Alf Sjöberg

(redirected from Alf Sjoberg)
Alf Sjöberg
BirthplaceStockholm, Sweden
Film director

Sjöberg, Alf


Born June 21, 1903, in Stockholm. Swedish stage and motion-picture director.

In 1925, Sjöberg graduated from the acting school of the Royal Dramatic Theater in Stockholm. He became an actor with the company in the same year and became a stage director there in 1930. Sjöberg, an innovator in the use of space, scenery, and lighting in the theater, is attracted to epic spectacles with impressive mass scenes as well as to more intimate works. His productions have included Värnlund’s The Holy Family (1934), a dramatization of Dostoevsky’s Crime and Punishment (1941), Shakespeare’s Richard HI (1947) and Romeo and Juliet (1953), Strindberg’s Miss Julie (1949) and Master Olof (1972), Gogol’s The Inspector-General (1959), and Brecht’s Schweik in the Second World War (1963) and Mother Courage and Her Children (1965).

Sjöberg’s first film, The Strongest (1929), continued the romantic traditions of the Swedish silent film. His films of the 1940’s include With Life as the Stakes (1940), Home From Babylon (1941), The Road to Heaven (1942), Torment (1943), The Royal Hunt (1944), and The Return (1945). Although these films belong to various genres, they share a common theme: the struggle against fascism and the problem of Sweden’s neutrality in World War II. In 1951, Sjöberg made one of the best Swedish films, Miss Julie, based on the play by Strindberg. He has also directed the films Only a Mother (1949), Karin Månsdotter (1954), The Judge (1960), and The Island (1966).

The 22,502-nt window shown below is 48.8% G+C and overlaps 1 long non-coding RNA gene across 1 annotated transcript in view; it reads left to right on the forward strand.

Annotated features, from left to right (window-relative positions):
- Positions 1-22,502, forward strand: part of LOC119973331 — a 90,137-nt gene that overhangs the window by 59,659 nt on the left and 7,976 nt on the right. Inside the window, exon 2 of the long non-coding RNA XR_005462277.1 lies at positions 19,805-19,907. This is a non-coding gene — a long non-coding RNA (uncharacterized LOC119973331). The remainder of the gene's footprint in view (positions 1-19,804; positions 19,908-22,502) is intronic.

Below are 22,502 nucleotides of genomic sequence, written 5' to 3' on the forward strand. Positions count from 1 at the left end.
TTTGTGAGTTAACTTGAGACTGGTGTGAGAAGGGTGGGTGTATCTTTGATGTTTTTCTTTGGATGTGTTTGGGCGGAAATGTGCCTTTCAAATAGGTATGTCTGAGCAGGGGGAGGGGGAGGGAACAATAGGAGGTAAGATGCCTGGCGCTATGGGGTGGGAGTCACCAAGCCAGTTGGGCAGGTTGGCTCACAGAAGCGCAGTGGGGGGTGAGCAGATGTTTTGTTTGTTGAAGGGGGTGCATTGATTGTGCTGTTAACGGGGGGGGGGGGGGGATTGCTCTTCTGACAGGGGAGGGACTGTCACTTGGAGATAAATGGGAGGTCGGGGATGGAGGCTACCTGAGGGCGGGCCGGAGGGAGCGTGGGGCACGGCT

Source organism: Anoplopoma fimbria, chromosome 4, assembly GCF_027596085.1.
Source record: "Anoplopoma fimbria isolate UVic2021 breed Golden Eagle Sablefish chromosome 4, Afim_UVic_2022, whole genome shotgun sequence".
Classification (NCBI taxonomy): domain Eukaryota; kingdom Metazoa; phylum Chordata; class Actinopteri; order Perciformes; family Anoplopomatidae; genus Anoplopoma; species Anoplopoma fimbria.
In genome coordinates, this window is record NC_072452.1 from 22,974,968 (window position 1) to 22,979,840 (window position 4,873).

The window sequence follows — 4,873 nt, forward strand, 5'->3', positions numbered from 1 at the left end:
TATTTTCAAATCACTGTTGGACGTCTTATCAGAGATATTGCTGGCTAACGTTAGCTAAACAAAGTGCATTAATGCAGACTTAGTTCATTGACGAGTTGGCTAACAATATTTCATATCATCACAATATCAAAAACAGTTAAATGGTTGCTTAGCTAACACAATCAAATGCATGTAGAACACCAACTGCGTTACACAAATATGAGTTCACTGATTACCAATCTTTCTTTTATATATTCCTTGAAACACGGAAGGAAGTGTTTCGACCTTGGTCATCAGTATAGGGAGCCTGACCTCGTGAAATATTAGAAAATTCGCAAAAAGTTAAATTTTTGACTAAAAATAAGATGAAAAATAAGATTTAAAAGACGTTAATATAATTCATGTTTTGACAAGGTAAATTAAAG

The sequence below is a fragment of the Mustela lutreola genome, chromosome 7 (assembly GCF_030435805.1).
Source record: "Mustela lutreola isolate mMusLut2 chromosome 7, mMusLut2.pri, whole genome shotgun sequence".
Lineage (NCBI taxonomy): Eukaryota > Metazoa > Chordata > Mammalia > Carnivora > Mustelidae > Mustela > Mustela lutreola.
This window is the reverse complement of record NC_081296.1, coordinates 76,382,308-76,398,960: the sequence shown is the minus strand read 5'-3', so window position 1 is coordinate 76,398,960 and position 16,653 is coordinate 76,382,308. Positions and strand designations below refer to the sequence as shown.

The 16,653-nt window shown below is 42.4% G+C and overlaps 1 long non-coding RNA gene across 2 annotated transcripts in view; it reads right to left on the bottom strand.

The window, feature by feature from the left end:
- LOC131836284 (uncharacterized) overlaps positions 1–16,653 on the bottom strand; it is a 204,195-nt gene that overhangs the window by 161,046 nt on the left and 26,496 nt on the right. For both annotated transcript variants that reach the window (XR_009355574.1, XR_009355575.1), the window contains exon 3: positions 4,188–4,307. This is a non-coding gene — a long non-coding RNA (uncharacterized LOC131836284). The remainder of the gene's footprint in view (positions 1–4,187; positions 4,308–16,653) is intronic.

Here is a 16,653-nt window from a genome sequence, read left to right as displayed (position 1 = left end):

References in periodicals archive ?
The RDT, founded in 1788 by King Gustav III, played home to such directors as Alf Sjoberg and Bergman himself.
Other guests at the 1951 festival included Alf Sjoberg with "Miss Julie," Anthony Asquith with "The Browning Version" and Curzio Malaparte with "Forbidden Christ."
Contents: Gunnar Sorelius, "Introduction"; August Strindberg, "Julius Caesar: Shakespeare's Historical Drama"; Alf Sjoberg, "The Secondary Role: The Vision of Master and Servant in Antony and Cleopatra; Gunnar Sjogren, "Was Othello Black?" and "The Geography of Hamlet"; Kristian Smidt, "Improvisation and Revision in Shakespeare's Plays"; Keith Brown, "On Construction and Significance in Shakespearean Drama"; Roger D.
Almqvist - whose novels Amorina and Drottningens juvelsmycke were turned into plays by Alf Sjoberg in the 1950s - is called "the hitherto un-noticed nineteenth-century dramatist" in 1975 and then, twenty-one years later, "the obscure nineteenth-century dramatist."
In 1944 his first original screenplay was filmed by Alf Sjoberg, the dominant Swedish film director of the time.
1944: SF celebrates 25th anniversary with premieres of films including "Frenzy," directed by Alf Sjoberg and written by Ingmar Bergman.